Jonah began his journey through the city, and had gone but a single day's walk announcing, "Forty days more and Nineveh shall be destroyed," when the people of Nineveh believed God; they proclaimed a fast and all of them, great and small, put on sackcloth.When the news reached the king of Nineveh, he rose from his throne, laid aside his robe, covered himself with sackcloth, and sat in the ashes.Then he had this proclaimed throughout Nineveh, by decree of the king and his nobles: "Neither man nor beast, neither cattle nor sheep, shall taste anything; they shall not eat, nor shall they drink water.Man and beast shall be covered with sackcloth and call loudly to God; every man shall turn from his evil way and from the VIOLENCE he has in hand. Who knows, God may relent and forgive, and withhold his blazing wrath, so that we shall not perish."
When God saw by their actions how they turned from their evil way, he repented of the evil that he had threatened to do to them; he did not carry it out.
Notice that violence was part of the evil for which the Ninevites repented and that upon their repentance the Divine judgment is not carried out.

Now that we have background of the OT's depiction of God's judgment and punishment and mercy, we can consider the issue of war more directly. Due to the size of the OT let us choose one case example, which certainly will not prove to relieve all doubts, but I have no intention of writing a book. Let us consider the annihilation of the Canaanites (aka Amorites). 1. Was this a divine judgment? Gen 15:16 - "In the fourth generation your descendants will come back here, for the sin of the Amorites has not yet reached its full measure." Seems like it was, 2. What their sin really that bad? Was this warranted? Lev 18:2-5 - The LORD said to Moses, "Speak to the Israelites and say to them: `I am the LORD your God. You must not do as they do in Egypt, where you used to live, and you must not do as they do in the land of Canaan, where I am bringing you. Do not follow their practices. You must obey my laws and be careful to follow my decrees. I am the LORD your God. Keep my decrees and laws, for the man who obeys them will live by them. I am the LORD'." The passage continues listing all sorts of sinful practices apparently common among the Canaanites. Referencing the same group, the Bible also states, "You must not worship the LORD your God in their way, because in worshipping their gods, they do all kinds of detestable things the LORD hates. They even burn their sons and daughters in the fire as sacrifices to their gods." (Deut 12.31) In short, on top of their violent warlike tendencies, Canaanite religious practices were...
  1. Child sacrifice (with at least some of it in fire)
  2. Incest
  3. Bestiality
  4. Homosexual practices
  5. Cultic prostitution--both male and female.
Through Abraham, Melchizedek, Joseph, etc., repentance and Truth were preached for 400+ years. Throughout the years several different types of threats were issued:
  1. "wipe them out" (e.g. Ex 23.23)
  2. "throw them into confusion" (e.g. Ex 23.27)
  3. "make them turn their backs and run" (e.g. Ex 23.27)
  4. "drive them out of your way" (e.g. Ex 23.28)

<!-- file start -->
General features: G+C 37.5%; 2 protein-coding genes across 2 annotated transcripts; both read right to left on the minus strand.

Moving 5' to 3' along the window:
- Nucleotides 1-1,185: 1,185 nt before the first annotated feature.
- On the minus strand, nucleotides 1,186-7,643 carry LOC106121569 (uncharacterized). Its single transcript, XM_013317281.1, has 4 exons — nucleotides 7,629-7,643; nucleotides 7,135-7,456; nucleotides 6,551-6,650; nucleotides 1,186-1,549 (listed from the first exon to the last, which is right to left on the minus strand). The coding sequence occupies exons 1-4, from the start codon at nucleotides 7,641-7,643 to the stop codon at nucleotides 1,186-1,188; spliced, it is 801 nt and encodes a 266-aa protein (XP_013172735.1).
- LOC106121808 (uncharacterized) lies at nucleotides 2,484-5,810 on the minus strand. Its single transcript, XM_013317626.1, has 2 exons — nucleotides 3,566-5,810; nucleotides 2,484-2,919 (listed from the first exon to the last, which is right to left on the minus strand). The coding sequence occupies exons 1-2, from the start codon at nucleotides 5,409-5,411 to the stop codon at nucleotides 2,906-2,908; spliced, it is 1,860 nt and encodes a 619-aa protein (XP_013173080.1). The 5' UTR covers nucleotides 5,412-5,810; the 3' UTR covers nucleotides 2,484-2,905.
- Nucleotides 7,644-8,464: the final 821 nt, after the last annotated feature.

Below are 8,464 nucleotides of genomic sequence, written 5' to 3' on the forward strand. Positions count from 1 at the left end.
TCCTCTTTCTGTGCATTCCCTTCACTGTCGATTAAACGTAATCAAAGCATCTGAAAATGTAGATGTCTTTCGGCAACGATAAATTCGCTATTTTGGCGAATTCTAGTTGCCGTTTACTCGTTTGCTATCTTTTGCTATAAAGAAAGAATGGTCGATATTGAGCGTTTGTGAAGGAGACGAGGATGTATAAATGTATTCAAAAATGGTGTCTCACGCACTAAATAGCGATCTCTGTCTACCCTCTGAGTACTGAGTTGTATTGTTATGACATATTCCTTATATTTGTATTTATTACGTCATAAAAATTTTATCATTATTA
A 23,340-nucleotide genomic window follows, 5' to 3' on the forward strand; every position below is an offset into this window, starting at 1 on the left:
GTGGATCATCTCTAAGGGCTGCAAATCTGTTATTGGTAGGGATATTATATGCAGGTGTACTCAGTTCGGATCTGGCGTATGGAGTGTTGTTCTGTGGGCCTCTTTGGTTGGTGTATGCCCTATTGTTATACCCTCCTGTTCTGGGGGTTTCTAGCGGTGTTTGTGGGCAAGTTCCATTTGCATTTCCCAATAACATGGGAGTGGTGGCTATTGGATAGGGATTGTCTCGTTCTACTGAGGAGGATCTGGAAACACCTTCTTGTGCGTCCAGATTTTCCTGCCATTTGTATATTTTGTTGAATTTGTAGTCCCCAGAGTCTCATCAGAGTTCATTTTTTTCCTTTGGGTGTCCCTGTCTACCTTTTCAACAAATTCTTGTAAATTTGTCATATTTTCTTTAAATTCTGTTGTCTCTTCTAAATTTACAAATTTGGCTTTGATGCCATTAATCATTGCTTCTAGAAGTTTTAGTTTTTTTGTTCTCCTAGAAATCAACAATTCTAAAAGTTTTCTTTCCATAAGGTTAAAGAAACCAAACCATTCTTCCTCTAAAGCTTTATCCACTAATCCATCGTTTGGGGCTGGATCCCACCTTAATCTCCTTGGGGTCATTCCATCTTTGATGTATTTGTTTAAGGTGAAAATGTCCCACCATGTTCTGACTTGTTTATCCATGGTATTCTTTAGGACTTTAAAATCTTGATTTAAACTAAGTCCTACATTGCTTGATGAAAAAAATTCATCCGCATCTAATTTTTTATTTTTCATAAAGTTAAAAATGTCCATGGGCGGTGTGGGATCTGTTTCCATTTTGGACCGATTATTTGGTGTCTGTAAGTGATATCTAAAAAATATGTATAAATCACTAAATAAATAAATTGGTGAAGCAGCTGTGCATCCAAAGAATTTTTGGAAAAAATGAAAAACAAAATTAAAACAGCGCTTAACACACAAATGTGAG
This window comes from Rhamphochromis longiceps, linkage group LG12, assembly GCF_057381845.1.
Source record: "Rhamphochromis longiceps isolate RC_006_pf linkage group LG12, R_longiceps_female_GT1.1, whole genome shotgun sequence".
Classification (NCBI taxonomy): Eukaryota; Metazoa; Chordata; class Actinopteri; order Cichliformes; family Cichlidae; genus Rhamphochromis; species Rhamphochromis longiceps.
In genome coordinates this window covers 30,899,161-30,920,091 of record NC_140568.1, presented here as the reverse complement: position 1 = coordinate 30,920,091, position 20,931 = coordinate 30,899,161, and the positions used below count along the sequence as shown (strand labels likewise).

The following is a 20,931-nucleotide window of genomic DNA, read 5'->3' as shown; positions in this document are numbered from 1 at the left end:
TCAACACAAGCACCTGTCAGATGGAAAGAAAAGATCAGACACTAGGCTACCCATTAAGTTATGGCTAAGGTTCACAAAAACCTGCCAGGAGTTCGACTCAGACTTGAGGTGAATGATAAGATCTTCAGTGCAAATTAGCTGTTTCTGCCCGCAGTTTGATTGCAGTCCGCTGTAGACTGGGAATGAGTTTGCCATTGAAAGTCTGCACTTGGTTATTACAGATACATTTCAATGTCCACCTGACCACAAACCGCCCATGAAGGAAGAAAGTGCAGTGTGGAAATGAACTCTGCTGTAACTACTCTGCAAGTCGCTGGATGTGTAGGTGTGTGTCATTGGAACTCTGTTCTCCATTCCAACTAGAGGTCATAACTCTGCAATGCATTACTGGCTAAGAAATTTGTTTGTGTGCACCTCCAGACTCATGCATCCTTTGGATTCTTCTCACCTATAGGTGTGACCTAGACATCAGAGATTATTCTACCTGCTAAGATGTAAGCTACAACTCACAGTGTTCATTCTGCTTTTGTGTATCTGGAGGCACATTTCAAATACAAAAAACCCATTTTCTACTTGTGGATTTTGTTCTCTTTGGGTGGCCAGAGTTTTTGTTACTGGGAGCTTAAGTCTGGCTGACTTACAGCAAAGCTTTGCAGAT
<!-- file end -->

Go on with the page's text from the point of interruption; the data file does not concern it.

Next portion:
5. "struck down" (e.g. Ps 135.10)
  6. "dispossessed" (e.g. Num 21.32)
  7. "drive out" (e.g. Num 33.52)
  8. "thrust out" (e.g. Deut 6.19)
  9. "destroy them" (e.g. Deut 9.3)
  10. "subdue them before you" (e.g. Deut 9.3)
  11. "annihilate" (e.g. Deut 9.3)
  12. "delivered them over to you" (e.g. Deut 7.2)
  13. "defeated them" (e.g. Deut 7.2)
  14. "perish" (e.g. Deut 7.20)
  15. "give kings into your hands" (e.g. Deut 7.24)
  16. "wipe out their names from under heaven" (e.g. Deut 7.24)
We should be aware of the vast difference between words like "annihilate" and "drive out." About 10 of the phrases, about 2/3, could be said to be of the "driving out" variety, rather than "annihilation." If we consider the above passages in context it grows increasingly clear that God is planning on "moving" a nation, instead of "destroying a people"... interesting. Even after all the evil they've committed? But, how are we to reconcile the driving out with the annihilating? It seems, upon reading in the context, that the people were driven out and the nation/culture annihilated. The Canaanites who refused to leave were killed by the Israelites, enforcing the punishment of God. Again, the Canaanites had waged periodic and often unheraled wars with Israel for generations. They practiced all kinds of abominable acts and were a threat not only the physical survival of the people, but also to the purity of Judaism. Nevertheless, the Biblical data seems to agree with the historical and archaeological data -- there was no genocide. Further, God used the same criteria, warnings, and punishment with Israel. After generations of disobeying God and falling into the same sinful practices (child sacrifice - Is 57:5; temple prostitution - Jer 13:27, & I Kgs 15.12; 22; etc.), after generations of prophets preaching repentance, God issued his judgment:
Then Jeremiah said to Zedekiah, "This is what the LORD God Almighty, the God of Israel, says: `If you surrender to the officers of the king of Babylon, your life will be spared and this city will not be burned down; you and your family will live. 18 But if you will not surrender to the officers of the king of Babylon, this city will be handed over to the Babylonians and they will burn it down; you yourself will not escape from their hands.'" (Jer 38.17ff)